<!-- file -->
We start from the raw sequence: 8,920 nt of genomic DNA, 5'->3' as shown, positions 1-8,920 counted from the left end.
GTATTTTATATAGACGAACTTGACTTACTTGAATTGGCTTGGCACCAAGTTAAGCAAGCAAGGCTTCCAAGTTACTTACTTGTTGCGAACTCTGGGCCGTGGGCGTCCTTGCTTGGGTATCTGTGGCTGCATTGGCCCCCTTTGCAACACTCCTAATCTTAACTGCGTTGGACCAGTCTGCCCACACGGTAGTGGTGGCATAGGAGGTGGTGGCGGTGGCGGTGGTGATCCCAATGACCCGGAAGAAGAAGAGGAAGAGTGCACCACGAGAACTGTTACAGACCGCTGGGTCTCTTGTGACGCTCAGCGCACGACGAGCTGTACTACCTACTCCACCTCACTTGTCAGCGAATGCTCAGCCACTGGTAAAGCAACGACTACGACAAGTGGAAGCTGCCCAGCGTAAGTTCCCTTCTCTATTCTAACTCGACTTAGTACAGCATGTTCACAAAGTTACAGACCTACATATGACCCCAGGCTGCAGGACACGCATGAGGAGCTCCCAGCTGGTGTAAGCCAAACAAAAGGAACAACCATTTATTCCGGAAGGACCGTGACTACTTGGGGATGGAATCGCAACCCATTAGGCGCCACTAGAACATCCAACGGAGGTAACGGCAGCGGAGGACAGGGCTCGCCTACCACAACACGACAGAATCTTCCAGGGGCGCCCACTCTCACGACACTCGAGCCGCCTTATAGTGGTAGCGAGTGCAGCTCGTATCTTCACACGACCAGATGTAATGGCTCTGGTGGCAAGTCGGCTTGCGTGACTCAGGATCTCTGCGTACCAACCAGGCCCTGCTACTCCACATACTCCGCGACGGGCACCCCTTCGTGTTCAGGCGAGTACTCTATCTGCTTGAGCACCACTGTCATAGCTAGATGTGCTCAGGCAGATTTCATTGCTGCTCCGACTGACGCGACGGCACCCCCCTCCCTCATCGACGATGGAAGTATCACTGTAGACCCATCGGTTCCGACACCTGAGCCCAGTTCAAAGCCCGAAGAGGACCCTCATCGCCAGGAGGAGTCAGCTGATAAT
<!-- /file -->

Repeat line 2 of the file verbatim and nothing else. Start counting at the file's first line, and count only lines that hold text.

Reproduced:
GTATTTTATATAGACGAACTTGACTTACTTGAATTGGCTTGGCACCAAGTTAAGCAAGCAAGGCTTCCAAGTTACTTACTTGTTGCGAACTCTGGGCCGTGGGCGTCCTTGCTTGGGTATCTGTGGCTGCATTGGCCCCCTTTGCAACACTCCTAATCTTAACTGCGTTGGACCAGTCTGCCCACACGGTAGTGGTGGCATAGGAGGTGGTGGCGGTGGCGGTGGTGATCCCAATGACCCGGAAGAAGAAGAGGAAGAGTGCACCACGAGAACTGTTACAGACCGCTGGGTCTCTTGTGACGCTCAGCGCACGACGAGCTGTACTACCTACTCCACCTCACTTGTCAGCGAATGCTCAGCCACTGGTAAAGCAACGACTACGACAAGTGGAAGCTGCCCAGCGTAAGTTCCCTTCTCTATTCTAACTCGACTTAGTACAGCATGTTCACAAAGTTACAGACCTACATATGACCCCAGGCTGCAGGACACGCATGAGGAGCTCCCAGCTGGTGTAAGCCAAACAAAAGGAACAACCATTTATTCCGGAAGGACCGTGACTACTTGGGGATGGAATCGCAACCCATTAGGCGCCACTAGAACATCCAACGGAGGTAACGGCAGCGGAGGACAGGGCTCGCCTACCACAACACGACAGAATCTTCCAGGGGCGCCCACTCTCACGACACTCGAGCCGCCTTATAGTGGTAGCGAGTGCAGCTCGTATCTTCACACGACCAGATGTAATGGCTCTGGTGGCAAGTCGGCTTGCGTGACTCAGGATCTCTGCGTACCAACCAGGCCCTGCTACTCCACATACTCCGCGACGGGCACCCCTTCGTGTTCAGGCGAGTACTCTATCTGCTTGAGCACCACTGTCATAGCTAGATGTGCTCAGGCAGATTTCATTGCTGCTCCGACTGACGCGACGGCACCCCCCTCCCTCATCGACGATGGAAGTATCACTGTAGACCCATCGGTTCCGACACCTGAGCCCAGTTCAAAGCCCGAAGAGGACCCTCATCGCCAGGAGGAGTCAGCTGATAAT